Sydney Theatre Company, Roslyn Packer Theatre, April 7


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Hugo Weaving as Hamm. Photo: Lisa Tomasetti.

In Endgame Samuel Beckett repeatedly pokes the ribs the great cosmic joke in which we find ourselves and extracts a few more crackling laughs. From the moment the play begins the end is nigh. Clov’s opening line is “Finished, it’s finished, it’s nearly finished, it must be nearly finished.” The incremental equivocation of that line sets the tone for the play as a whole. All the ragged characters know the end is nigh, all of them suspect it will be a release, but none is sufficiently certain of this that they want it to happen just yet. So, like chess players too incompetent to see that their destruction is inevitable, they delay the end: part stoicism and part numbskullism.

The problem with this performance is that they succeeded for about half an hour of real time too long.

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Sarah Peirse as Nell and Bruce Spence as Nagg. Photo: Lisa Tomasetti.

Time and timing is everything with Beckett. In his scheme of things it is our awareness of time and mortality that makes us such pathetic blights on Creation. Timing, meanwhile, is the very stuff of comedy: the delicate mechanism that turns a smile into a laugh. When Hamm (Hugo Weaving), in one of his many observations on the action, describes it as “deadly” he was inching dangerously close to the terrible truth that this generally excellent production simply lasts too long. I have seen Endgame last less than 90 minutes, and according to the program this production was slated to run for 100 minutes. It actually lasted a full two hours.

Whether this was an opening-night aberration that shall be quickly rectified I do not know, but I do know that just when Beckett intended to tighten his noose about us with his brilliant mix of bleakness and gallows humour the play began to drag and the audience grew fidgety.

Some of the problem was built into the direction and design. In the text Beckett refers to Clov (Tom Budge) as using a “small step-ladder” to gain access to the room’s two windows. Director Andrew Upton and designer Nick Schlieper have instead placed the windows very high in the slightly conical, stone-walled set, and given Clov a full-length ladder to climb to reach them. This may amplify the humour of the opening scene, but it is a laugh that withers as the play progresses, and at a stroke adds several minutes to the length.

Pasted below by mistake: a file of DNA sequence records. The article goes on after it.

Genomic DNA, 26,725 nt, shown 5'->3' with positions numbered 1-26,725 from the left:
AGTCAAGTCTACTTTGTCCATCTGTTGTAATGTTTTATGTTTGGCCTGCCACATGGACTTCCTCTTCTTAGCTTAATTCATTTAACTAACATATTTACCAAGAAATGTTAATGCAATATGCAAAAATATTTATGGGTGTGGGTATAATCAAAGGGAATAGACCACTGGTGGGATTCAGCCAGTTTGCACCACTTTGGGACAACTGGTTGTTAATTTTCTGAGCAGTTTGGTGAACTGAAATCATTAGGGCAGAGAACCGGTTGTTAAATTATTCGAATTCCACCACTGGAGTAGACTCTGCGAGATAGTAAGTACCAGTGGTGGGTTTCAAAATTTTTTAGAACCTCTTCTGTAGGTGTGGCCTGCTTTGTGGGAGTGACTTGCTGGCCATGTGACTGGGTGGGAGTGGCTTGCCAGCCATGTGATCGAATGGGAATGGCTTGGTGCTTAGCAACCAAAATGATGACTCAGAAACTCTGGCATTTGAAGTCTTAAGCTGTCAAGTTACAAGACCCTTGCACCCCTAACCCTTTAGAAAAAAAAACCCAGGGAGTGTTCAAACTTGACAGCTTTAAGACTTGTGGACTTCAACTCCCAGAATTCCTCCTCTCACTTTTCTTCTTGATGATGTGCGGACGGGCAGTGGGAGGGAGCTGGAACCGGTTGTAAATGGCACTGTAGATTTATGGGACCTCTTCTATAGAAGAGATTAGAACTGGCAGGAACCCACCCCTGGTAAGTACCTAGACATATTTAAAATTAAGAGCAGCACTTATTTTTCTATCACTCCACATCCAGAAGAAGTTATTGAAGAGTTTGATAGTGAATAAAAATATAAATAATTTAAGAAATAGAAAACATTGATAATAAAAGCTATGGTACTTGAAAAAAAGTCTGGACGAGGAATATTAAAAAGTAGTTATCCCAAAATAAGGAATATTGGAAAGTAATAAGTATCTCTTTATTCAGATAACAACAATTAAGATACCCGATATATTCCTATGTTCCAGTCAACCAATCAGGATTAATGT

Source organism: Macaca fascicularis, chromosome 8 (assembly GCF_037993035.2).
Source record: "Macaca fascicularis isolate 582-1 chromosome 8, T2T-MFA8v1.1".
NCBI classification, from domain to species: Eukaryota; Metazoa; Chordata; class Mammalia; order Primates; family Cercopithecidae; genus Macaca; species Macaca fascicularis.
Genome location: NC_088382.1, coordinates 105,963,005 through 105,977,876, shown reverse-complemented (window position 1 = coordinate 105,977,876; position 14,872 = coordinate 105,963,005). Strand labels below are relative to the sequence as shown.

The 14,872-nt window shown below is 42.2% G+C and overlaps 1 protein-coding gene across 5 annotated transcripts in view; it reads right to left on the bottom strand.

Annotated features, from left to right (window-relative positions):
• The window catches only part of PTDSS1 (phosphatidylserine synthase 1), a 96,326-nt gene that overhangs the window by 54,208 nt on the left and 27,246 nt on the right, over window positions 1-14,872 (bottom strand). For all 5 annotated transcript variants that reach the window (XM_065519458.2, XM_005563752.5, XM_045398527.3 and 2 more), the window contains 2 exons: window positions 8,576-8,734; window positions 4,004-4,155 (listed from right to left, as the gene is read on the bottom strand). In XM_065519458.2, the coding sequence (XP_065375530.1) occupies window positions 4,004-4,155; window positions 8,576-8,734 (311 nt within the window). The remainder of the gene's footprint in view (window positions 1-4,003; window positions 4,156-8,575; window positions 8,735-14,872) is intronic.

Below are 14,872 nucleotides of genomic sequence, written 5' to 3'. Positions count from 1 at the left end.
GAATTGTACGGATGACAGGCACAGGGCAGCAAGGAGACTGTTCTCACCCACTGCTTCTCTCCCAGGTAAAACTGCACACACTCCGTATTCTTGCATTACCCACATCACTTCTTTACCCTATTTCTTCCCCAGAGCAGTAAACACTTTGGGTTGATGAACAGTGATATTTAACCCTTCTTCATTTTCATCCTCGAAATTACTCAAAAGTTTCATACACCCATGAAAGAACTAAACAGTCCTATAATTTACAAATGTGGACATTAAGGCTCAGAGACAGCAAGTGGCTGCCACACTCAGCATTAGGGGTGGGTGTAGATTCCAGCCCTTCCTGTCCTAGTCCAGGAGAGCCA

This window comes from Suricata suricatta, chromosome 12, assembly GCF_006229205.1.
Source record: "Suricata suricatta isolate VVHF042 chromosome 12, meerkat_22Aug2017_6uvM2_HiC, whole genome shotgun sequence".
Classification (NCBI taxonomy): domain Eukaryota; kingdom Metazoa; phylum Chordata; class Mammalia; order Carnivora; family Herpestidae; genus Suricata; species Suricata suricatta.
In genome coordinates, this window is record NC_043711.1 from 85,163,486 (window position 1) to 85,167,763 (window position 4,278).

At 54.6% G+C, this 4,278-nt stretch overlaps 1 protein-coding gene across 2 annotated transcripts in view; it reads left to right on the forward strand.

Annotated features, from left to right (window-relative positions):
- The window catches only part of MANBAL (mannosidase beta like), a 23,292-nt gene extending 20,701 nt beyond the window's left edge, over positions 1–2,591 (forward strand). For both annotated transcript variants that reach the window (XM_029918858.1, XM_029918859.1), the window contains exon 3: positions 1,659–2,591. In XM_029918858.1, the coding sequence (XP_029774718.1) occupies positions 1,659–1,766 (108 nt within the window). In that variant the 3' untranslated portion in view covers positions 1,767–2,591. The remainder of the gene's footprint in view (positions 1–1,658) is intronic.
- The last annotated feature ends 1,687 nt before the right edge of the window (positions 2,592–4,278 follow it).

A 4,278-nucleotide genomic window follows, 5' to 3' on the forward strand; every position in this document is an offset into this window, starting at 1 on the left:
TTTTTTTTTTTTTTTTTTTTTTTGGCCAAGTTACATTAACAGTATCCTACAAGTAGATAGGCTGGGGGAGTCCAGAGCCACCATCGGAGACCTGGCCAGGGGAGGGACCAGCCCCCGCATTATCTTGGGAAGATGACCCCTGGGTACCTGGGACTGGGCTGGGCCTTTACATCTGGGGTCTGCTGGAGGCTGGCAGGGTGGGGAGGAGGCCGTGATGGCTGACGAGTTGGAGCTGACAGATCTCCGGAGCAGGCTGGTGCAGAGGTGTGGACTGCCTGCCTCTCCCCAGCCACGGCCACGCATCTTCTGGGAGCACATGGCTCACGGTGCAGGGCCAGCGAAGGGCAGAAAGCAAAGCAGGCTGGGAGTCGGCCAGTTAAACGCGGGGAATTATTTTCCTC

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Tom Budge as Clov, the Dog as himself and Hugo Weaving as Hamm. Photo: Lisa Tomasetti.

I suspect the rest of the time has been added largely in the duration of the pauses. This is a ticklish business, as it is in Waiting For Godot. In Upton’s production of that play (which starred Weaving as Vladimir) they struck just the right balance between stretching the pauses enough to convey the humour implicit in the tramps’ tedium, but without making that tedium extant for the audience. Here their instincts were awry, and the play has lost its natural pace.

Nonetheless Weaving is a magnificent Hamm: a ruthless despot with some stubbornly sticky evidence of a once marshmallow heart. Whether by coincidence or the sincerest form of flattery several of his lines were delivered with the exact same intonation as Michael Gambon used in the Beckett On Film production. But for much of the time Weaving’s Hamm is deliciously his own: a smarmy type of tyrant eager to forgive himself and blame the world, while nurturing an absurd kernel of hope bolstered by a native resilience.

By contrast Budge tries too hard as Clov. Often with Beckett the flatter the delivery the more the line lives. Budge’s pitch sometimes rises and falls as alarmingly as that of a boy with a breaking voice. Were he to pull back Clov’s dialogue and business it may help the play gather some of that much-needed pace.

Sarah Peirse’s Nell and Bruce Spence’s Nagg are close to perfect. They both exude that warmth of heart that makes their ashbin existences as desperately sad as they are grotesquely funny.

Where Endgame is conventionally set in a sort of bunker, Schliepper’s set conveys more of a sense of a tomb, and his eerie lighting of Nagg and Nell in their bins is a stunning effect. This is a rare chance to see one of the great plays of the last century. Just pray they up the pace.

Until March 9.

For an in-depth interview with Andrew Upton about this production see: https://johnshand.com.au/upton-on-endgame/.